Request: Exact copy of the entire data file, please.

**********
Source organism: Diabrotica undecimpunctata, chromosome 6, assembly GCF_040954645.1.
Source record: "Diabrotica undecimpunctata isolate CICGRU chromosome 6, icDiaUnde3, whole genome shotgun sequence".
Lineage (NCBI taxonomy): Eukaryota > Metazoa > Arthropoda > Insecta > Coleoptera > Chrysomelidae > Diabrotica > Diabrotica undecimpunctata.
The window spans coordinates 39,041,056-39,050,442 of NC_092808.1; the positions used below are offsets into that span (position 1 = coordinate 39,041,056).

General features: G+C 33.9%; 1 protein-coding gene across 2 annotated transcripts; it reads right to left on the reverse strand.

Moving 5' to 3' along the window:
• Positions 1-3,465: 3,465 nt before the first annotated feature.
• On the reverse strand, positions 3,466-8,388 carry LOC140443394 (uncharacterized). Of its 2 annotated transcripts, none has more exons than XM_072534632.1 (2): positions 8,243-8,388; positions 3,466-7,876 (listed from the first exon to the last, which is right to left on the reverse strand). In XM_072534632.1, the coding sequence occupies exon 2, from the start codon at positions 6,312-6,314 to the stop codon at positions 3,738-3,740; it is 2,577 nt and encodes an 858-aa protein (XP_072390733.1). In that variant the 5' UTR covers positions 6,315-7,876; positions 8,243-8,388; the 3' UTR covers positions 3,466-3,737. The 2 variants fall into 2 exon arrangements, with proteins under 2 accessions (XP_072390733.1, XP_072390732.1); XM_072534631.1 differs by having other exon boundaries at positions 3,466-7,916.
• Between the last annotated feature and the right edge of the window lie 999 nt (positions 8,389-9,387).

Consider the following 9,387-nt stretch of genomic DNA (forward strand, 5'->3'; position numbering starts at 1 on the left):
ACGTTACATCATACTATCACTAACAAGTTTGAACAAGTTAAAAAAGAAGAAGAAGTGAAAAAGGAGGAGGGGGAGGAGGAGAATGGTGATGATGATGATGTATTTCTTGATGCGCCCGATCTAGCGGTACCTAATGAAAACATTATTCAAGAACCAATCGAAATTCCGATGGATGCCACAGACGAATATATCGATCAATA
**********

Source organism: Diabrotica undecimpunctata, chromosome 6, assembly GCF_040954645.1.
Source record: "Diabrotica undecimpunctata isolate CICGRU chromosome 6, icDiaUnde3, whole genome shotgun sequence".
Lineage (NCBI taxonomy): Eukaryota > Metazoa > Arthropoda > Insecta > Coleoptera > Chrysomelidae > Diabrotica > Diabrotica undecimpunctata.
The window spans coordinates 39,041,056-39,050,442 of NC_092808.1; the positions used below are offsets into that span (position 1 = coordinate 39,041,056).

General features: G+C 33.9%; 1 protein-coding gene across 2 annotated transcripts; it reads right to left on the reverse strand.

Moving 5' to 3' along the window:
• Positions 1-3,465: 3,465 nt before the first annotated feature.
• On the reverse strand, positions 3,466-8,388 carry LOC140443394 (uncharacterized). Of its 2 annotated transcripts, none has more exons than XM_072534632.1 (2): positions 8,243-8,388; positions 3,466-7,876 (listed from the first exon to the last, which is right to left on the reverse strand). In XM_072534632.1, the coding sequence occupies exon 2, from the start codon at positions 6,312-6,314 to the stop codon at positions 3,738-3,740; it is 2,577 nt and encodes an 858-aa protein (XP_072390733.1). In that variant the 5' UTR covers positions 6,315-7,876; positions 8,243-8,388; the 3' UTR covers positions 3,466-3,737. The 2 variants fall into 2 exon arrangements, with proteins under 2 accessions (XP_072390733.1, XP_072390732.1); XM_072534631.1 differs by having other exon boundaries at positions 3,466-7,916.
• Between the last annotated feature and the right edge of the window lie 999 nt (positions 8,389-9,387).

Consider the following 9,387-nt stretch of genomic DNA (forward strand, 5'->3'; position numbering starts at 1 on the left):
ACGTTACATCATACTATCACTAACAAGTTTGAACAAGTTAAAAAAGAAGAAGAAGTGAAAAAGGAGGAGGGGGAGGAGGAGAATGGTGATGATGATGATGTATTTCTTGATGCGCCCGATCTAGCGGTACCTAATGAAAACATTATTCAAGAACCAATCGAAATTCCGATGGATGCCACAGACGAATATATCGATCAATA